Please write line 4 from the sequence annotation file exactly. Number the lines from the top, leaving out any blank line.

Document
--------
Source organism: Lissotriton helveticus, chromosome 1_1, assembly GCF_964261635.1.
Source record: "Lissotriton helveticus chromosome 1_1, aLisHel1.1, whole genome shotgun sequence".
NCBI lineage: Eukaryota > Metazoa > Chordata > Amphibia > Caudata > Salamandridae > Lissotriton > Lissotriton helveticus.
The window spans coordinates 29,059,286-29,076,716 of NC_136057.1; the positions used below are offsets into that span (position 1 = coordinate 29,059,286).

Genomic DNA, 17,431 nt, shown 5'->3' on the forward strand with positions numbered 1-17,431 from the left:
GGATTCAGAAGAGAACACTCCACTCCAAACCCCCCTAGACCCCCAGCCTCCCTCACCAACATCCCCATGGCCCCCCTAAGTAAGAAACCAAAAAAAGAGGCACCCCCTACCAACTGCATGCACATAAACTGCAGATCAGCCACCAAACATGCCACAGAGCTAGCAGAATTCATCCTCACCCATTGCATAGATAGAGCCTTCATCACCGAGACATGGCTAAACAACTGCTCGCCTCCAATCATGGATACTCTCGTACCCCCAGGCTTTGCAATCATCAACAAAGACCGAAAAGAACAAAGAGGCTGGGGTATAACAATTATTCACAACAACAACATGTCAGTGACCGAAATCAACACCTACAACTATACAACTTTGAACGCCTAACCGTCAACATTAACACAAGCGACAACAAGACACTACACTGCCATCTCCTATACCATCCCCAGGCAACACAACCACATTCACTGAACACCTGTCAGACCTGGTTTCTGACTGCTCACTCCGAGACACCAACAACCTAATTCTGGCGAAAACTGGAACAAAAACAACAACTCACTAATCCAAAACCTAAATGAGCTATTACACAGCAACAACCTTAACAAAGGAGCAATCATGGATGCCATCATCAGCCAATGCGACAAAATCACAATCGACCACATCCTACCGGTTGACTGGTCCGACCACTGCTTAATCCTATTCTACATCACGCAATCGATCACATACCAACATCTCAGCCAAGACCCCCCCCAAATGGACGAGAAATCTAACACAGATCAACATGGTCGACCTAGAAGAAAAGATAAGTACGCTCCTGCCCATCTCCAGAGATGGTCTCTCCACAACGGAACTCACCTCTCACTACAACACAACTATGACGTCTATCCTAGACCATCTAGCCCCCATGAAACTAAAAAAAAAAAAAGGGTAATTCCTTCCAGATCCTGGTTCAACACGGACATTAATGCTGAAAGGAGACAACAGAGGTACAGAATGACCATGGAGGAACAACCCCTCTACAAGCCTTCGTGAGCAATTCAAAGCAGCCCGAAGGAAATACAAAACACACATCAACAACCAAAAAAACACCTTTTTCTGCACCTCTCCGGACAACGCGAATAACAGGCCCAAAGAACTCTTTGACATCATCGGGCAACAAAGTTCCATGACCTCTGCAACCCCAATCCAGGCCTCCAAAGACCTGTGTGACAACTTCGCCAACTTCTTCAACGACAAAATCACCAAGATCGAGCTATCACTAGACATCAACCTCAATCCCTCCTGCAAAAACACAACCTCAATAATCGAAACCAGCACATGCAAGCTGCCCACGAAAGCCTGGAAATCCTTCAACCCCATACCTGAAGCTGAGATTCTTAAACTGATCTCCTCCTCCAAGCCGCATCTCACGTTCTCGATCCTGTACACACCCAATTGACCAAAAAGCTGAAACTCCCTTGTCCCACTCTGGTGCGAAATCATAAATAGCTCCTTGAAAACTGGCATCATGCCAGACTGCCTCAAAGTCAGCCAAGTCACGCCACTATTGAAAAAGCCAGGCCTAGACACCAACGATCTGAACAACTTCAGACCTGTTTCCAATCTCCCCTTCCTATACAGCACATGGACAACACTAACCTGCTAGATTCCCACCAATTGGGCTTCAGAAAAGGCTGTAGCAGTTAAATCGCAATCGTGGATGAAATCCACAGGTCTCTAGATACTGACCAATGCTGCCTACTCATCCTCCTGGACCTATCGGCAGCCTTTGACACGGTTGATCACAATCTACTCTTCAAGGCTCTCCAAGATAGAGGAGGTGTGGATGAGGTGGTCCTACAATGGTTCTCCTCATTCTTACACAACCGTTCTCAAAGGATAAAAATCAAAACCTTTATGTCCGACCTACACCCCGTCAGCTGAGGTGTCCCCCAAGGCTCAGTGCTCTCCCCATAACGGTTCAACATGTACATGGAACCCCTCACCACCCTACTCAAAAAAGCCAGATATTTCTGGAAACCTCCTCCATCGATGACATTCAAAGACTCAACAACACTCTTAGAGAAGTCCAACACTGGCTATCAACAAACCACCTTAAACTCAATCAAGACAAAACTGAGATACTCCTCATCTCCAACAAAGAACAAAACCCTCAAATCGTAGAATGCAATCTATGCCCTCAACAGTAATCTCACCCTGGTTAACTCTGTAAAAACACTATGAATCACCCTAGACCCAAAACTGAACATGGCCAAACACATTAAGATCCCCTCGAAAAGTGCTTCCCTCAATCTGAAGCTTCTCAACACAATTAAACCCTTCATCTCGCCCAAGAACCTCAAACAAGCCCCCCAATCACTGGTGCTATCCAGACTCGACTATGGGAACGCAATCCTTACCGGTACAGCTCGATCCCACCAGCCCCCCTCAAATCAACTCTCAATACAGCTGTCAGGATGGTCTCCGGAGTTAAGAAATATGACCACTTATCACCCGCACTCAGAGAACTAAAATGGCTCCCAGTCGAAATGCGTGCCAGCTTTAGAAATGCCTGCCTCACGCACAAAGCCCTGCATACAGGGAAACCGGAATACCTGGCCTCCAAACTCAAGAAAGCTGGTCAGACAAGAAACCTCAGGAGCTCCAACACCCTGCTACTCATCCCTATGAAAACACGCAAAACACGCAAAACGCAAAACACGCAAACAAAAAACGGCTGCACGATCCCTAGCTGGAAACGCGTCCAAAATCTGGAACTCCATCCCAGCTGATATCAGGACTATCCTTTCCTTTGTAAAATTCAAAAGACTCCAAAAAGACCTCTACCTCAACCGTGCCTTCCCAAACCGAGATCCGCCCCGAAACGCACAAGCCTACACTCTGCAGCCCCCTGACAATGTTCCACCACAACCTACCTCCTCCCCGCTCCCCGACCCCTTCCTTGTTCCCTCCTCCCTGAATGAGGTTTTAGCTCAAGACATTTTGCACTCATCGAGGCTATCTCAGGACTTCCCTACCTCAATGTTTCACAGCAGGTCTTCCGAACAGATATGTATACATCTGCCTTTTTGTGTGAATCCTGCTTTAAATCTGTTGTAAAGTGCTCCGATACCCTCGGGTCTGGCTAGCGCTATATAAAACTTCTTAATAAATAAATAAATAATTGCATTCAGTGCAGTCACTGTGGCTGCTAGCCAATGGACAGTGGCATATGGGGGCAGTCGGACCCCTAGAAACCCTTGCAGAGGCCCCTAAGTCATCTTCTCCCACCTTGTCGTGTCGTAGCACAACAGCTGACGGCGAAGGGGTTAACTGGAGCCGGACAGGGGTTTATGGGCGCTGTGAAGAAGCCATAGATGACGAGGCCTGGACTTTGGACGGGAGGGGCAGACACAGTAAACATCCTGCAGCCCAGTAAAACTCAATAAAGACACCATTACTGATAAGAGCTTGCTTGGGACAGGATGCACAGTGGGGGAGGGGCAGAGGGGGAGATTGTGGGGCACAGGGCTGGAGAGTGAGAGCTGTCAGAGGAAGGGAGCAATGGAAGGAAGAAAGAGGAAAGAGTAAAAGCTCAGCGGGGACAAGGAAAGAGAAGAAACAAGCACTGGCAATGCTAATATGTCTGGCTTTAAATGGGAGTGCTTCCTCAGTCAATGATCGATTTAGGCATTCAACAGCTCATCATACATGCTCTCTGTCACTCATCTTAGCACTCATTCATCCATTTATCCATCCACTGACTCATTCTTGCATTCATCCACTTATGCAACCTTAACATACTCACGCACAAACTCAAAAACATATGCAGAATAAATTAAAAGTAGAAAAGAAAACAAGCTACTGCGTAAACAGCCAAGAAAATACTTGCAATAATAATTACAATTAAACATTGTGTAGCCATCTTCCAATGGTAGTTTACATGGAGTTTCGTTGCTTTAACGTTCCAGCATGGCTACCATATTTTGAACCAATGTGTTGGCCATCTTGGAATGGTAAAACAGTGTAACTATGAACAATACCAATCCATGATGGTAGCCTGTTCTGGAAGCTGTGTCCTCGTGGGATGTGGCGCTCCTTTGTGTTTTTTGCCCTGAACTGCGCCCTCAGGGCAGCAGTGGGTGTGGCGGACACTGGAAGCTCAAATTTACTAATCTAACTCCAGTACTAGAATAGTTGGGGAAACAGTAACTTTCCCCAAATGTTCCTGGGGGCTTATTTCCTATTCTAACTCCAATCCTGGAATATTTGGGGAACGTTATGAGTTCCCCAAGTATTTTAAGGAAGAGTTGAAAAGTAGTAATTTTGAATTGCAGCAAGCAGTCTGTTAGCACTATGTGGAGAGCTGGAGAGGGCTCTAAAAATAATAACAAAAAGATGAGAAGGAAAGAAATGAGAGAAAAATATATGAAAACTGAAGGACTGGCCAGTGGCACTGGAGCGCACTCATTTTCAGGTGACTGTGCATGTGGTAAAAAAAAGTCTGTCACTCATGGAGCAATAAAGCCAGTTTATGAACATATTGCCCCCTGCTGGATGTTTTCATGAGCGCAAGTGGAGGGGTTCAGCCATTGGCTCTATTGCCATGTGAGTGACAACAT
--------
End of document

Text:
The window spans coordinates 29,059,286-29,076,716 of NC_136057.1; the positions used below are offsets into that span (position 1 = coordinate 29,059,286).